A leaked report shows the Scottish government has failed to meet its ten-year target for preventing damage to important marine life and habitats. The report, leaked to The Ferret, reveals “priority” seabed habitats have shrunk in five large areas since 2011. It blames activities including dredging, trawling and overfishing – as well as climate change and ocean acidification – for the decline in seagrass, flames shells, seaweed beds and tube worm reefs.

The report, titled “Scottish Overall Assessment 2020”, reviewed the status of six habitats in 11 marine regions – in addition to the five highlighted as having declined, there was insufficient data to confirm whether or not targets had been met in the remaining six.

In March 2010 the Scottish parliament passed the Marine Scotland Act, requiring the government to “protect and manage areas of importance for marine wildlife, habitats and historic monuments”.
Source The Ferret

Natural England launched the Nature Recovery Network on Thursday, a coalition between more than 600 organisations to help drive the restoration of protected sites and recover threatened animal and plant species. 

The network has also pledged to create or restore at least 500,000 hectares of additional habitat beyond existing protected sites, support the planting of 180,000 hectares of woodland and provide wildlife corridors to help species migrate in response to climate change.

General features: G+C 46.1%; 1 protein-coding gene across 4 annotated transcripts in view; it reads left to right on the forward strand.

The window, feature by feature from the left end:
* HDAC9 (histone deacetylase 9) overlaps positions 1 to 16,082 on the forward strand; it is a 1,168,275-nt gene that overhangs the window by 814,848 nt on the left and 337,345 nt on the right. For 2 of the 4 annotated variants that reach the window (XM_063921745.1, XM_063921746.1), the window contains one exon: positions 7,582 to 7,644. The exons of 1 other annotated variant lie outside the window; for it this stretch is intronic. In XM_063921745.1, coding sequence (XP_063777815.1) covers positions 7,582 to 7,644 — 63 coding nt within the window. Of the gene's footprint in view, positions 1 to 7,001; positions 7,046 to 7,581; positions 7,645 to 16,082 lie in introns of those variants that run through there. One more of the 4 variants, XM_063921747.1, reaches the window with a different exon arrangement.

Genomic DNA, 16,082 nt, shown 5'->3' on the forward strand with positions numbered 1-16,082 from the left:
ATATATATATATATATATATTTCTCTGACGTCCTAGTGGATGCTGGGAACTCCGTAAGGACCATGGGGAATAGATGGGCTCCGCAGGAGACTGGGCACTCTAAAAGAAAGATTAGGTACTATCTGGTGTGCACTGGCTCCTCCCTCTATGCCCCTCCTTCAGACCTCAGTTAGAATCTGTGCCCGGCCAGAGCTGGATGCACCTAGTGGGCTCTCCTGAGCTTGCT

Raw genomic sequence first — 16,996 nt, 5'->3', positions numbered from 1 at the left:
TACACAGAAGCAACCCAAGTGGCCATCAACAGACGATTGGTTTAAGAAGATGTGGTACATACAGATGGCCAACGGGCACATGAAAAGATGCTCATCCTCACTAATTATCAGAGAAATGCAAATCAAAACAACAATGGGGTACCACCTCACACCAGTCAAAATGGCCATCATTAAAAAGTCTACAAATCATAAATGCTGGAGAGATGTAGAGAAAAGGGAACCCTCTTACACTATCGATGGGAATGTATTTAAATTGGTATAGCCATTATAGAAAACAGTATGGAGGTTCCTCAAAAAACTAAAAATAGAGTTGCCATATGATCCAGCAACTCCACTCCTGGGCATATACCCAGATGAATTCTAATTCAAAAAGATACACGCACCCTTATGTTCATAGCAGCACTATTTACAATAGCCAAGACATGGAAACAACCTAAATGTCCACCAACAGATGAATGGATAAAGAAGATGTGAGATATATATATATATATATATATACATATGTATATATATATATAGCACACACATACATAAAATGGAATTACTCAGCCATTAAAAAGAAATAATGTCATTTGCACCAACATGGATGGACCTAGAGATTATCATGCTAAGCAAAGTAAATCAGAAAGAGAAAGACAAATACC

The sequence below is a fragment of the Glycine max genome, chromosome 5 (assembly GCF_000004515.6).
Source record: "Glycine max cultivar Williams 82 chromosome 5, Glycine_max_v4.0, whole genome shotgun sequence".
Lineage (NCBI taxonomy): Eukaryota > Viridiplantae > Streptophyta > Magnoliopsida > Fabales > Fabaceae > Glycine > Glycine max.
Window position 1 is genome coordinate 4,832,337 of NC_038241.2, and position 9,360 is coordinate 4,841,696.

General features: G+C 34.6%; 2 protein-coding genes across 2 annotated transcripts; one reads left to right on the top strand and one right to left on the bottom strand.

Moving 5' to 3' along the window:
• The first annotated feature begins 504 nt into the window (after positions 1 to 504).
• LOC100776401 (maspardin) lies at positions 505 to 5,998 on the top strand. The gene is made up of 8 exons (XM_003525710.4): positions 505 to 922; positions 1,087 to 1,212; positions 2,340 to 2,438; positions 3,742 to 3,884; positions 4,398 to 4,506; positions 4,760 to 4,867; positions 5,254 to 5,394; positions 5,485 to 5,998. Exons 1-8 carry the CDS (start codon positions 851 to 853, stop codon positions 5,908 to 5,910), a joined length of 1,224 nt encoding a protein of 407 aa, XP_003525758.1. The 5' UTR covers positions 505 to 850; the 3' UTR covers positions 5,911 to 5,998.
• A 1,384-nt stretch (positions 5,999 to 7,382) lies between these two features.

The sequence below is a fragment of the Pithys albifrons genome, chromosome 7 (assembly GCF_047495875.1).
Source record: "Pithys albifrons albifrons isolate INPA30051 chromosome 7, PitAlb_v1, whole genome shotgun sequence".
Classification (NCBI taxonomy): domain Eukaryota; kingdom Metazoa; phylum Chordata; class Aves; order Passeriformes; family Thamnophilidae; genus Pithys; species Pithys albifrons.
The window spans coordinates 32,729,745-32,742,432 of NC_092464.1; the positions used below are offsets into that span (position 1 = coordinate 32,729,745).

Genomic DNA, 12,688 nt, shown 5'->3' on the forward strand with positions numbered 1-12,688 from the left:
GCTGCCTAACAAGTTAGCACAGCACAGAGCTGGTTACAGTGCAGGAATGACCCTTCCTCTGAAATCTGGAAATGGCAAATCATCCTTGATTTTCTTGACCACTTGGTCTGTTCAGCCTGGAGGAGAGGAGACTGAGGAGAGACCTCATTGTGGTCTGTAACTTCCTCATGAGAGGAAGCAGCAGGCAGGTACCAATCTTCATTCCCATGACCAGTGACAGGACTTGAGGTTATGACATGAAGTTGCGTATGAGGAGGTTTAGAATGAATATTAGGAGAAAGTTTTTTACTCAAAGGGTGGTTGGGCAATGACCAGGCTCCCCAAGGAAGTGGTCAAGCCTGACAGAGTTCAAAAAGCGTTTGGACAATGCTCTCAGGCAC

Natural England chair Tony Juniper said: “Achieving nature recovery is a complex task that can only be realised through partnerships. These are needed to bring together the people who manage land and sea, the different sources of investment and knowledge that we need to make progress, the variety of official policies we have, and to make the most of the passion of the many leaders who are ready to step up to deliver action on the ground. 

“Our vision is for that network of organisations and people to create a network of places that will bring huge benefits for wildlife, landscapes and people. It is an ambitious idea, but the fact is that in different parts of the country it’s already happening, and we should take great encouragement from that.”
Source gov.uk

A report by Surfers Against Sewage revealed companies discharged raw sewage into bathing waters in England and Wales around 3,000 times between October 2019 and September 2020, polluting waterways and putting swimmers at risk. Analysis showed 2,941 combined sewer overflow (CSO) discharge notifications were issued during the period, but reported that Southern Water had regularly failed to provide CSOs throughout the 2020 bathing season (May 15 – September 30).
Source Surfers Against Sewage